A Lancashire engineering company has been fined after a 29-year-old worker was diagnosed with hand-arm vibration syndrome (HAVS) through health surveillance after he was exposed regularly to vibration from hand tools used to sand components.
Health surveillance was implemented at the company in 2014 and showed that the employee had developed HAVS through exposure to vibration while working at the company.
The HSE’s investigation found that the company risk assessments relating to vibration were not suitable or sufficient. It also found that health surveillance was not introduced by the company until 2014, despite regulations making this a legal requirement since 2005.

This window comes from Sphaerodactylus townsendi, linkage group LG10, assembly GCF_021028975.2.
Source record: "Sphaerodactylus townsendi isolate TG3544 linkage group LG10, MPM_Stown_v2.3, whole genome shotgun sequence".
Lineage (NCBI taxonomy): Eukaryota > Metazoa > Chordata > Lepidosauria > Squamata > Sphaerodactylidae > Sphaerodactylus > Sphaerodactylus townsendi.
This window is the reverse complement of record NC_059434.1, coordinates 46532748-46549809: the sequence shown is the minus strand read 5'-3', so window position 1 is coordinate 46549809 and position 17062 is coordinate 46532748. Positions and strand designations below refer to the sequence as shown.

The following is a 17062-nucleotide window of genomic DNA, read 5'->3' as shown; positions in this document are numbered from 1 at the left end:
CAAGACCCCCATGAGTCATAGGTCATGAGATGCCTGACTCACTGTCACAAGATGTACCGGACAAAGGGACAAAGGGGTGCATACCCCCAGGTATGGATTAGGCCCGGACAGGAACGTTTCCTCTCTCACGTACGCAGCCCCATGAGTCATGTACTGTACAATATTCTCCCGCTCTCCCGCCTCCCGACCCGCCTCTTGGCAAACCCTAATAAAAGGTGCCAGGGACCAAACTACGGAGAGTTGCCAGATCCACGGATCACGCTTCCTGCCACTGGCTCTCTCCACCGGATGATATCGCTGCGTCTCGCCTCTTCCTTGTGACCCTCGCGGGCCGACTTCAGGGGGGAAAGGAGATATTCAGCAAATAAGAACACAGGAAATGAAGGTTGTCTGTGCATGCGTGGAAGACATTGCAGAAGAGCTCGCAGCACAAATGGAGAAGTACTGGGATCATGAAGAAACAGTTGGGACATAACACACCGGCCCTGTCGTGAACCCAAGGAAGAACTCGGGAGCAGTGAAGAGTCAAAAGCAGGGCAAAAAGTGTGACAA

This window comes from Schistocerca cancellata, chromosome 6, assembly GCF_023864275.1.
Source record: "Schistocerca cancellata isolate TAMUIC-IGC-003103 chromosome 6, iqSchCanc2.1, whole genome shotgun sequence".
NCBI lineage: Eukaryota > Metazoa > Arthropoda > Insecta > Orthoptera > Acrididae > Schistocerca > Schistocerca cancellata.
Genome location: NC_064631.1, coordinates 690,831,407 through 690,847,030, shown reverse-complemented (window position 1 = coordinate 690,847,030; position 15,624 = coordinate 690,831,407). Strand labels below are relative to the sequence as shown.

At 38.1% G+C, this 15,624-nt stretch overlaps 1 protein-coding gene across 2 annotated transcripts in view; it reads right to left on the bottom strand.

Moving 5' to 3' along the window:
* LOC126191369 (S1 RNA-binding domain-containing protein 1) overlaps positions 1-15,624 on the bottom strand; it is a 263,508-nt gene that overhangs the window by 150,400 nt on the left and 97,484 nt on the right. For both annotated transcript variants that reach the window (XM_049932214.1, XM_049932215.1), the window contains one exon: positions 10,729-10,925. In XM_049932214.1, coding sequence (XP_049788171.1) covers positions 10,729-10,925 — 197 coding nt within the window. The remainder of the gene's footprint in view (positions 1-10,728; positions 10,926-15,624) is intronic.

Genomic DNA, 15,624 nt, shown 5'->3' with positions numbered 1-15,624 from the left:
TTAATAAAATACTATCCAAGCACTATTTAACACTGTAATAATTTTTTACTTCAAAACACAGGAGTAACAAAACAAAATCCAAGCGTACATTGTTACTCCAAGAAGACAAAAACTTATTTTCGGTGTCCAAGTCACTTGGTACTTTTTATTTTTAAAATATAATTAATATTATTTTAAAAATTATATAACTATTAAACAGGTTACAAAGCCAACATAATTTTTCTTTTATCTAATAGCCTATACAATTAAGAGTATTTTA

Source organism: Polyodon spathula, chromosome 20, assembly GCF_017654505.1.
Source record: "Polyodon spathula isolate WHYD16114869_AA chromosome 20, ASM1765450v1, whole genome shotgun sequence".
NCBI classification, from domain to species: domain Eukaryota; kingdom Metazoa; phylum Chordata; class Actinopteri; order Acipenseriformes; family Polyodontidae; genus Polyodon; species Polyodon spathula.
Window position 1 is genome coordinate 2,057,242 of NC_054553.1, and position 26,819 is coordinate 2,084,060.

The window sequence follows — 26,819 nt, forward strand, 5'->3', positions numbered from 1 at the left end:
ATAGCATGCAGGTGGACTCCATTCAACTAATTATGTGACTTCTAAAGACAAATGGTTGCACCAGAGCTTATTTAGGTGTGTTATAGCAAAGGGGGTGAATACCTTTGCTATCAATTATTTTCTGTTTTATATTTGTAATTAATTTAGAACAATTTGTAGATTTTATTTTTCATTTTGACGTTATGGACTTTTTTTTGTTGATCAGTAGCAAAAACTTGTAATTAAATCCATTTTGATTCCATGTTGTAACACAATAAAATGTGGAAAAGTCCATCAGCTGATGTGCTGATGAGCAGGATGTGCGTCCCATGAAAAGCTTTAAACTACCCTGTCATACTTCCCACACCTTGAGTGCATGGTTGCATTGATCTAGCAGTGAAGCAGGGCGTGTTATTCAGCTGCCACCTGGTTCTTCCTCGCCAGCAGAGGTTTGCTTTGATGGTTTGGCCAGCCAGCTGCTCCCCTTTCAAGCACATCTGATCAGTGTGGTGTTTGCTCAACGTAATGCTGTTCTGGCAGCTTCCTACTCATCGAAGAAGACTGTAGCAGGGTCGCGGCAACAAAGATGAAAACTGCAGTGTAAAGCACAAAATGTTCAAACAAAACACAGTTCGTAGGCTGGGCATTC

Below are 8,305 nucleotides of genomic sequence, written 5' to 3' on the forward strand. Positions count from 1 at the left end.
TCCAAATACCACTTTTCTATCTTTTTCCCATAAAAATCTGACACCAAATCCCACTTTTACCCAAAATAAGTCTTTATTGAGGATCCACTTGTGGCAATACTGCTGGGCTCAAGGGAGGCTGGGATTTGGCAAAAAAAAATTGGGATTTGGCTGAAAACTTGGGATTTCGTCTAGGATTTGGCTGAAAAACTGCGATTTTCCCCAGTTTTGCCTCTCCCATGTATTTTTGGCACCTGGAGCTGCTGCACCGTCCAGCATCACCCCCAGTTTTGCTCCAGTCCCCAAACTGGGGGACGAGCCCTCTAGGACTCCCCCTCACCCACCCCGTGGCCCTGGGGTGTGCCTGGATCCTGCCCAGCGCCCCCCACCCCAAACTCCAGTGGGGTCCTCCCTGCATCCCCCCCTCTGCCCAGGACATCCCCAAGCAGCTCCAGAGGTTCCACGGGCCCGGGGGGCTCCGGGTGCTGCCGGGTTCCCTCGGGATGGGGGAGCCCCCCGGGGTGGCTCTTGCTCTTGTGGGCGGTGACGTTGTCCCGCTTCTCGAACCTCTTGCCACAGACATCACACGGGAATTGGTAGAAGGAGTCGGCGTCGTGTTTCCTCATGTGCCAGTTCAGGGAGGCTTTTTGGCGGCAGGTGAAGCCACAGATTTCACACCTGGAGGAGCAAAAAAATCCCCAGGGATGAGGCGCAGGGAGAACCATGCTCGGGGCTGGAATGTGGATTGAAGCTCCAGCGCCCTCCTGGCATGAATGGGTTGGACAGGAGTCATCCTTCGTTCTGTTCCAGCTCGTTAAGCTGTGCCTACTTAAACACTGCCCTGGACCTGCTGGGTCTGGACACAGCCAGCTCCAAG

Training for employees on the risks from vibration was also found to be inadequate and many were unaware of the consequences of exposure to high levels of vibration.
The company pleaded guilty to breaching Section 2(1) of the Health and Safety at Work etc. Act 1974, and was fined £20,000 and ordered to pay costs of £1,171.00 at Greater Manchester Magistrates’ Court.
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By Mark Worsnop, Safety Advisor